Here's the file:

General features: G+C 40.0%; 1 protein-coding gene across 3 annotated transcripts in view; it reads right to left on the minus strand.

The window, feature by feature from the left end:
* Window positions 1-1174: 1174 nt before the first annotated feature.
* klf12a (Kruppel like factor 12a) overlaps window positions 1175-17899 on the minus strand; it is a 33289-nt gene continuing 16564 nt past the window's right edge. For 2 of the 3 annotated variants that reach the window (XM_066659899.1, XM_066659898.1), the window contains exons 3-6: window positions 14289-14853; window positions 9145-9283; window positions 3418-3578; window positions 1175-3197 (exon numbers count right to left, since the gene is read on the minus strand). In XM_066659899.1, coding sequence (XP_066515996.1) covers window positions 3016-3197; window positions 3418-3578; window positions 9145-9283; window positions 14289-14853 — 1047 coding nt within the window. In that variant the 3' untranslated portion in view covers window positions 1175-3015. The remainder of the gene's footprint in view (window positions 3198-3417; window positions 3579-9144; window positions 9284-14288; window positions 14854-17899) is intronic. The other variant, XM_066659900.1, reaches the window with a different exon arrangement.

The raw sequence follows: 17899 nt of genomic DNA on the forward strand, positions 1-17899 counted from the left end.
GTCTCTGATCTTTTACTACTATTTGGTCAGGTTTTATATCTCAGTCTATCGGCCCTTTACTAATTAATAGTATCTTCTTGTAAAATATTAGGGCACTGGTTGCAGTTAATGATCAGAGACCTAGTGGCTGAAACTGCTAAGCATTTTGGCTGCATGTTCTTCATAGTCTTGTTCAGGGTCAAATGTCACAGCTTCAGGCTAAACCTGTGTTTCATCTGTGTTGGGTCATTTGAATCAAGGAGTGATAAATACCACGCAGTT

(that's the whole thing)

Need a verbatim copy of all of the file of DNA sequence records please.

General features: G+C 40.0%; 1 protein-coding gene across 3 annotated transcripts in view; it reads right to left on the minus strand.

The window, feature by feature from the left end:
* Window positions 1-1174: 1174 nt before the first annotated feature.
* klf12a (Kruppel like factor 12a) overlaps window positions 1175-17899 on the minus strand; it is a 33289-nt gene continuing 16564 nt past the window's right edge. For 2 of the 3 annotated variants that reach the window (XM_066659899.1, XM_066659898.1), the window contains exons 3-6: window positions 14289-14853; window positions 9145-9283; window positions 3418-3578; window positions 1175-3197 (exon numbers count right to left, since the gene is read on the minus strand). In XM_066659899.1, coding sequence (XP_066515996.1) covers window positions 3016-3197; window positions 3418-3578; window positions 9145-9283; window positions 14289-14853 — 1047 coding nt within the window. In that variant the 3' untranslated portion in view covers window positions 1175-3015. The remainder of the gene's footprint in view (window positions 3198-3417; window positions 3579-9144; window positions 9284-14288; window positions 14854-17899) is intronic. The other variant, XM_066659900.1, reaches the window with a different exon arrangement.

The raw sequence follows: 17899 nt of genomic DNA on the forward strand, positions 1-17899 counted from the left end.
GTCTCTGATCTTTTACTACTATTTGGTCAGGTTTTATATCTCAGTCTATCGGCCCTTTACTAATTAATAGTATCTTCTTGTAAAATATTAGGGCACTGGTTGCAGTTAATGATCAGAGACCTAGTGGCTGAAACTGCTAAGCATTTTGGCTGCATGTTCTTCATAGTCTTGTTCAGGGTCAAATGTCACAGCTTCAGGCTAAACCTGTGTTTCATCTGTGTTGGGTCATTTGAATCAAGGAGTGATAAATACCACGCAGTT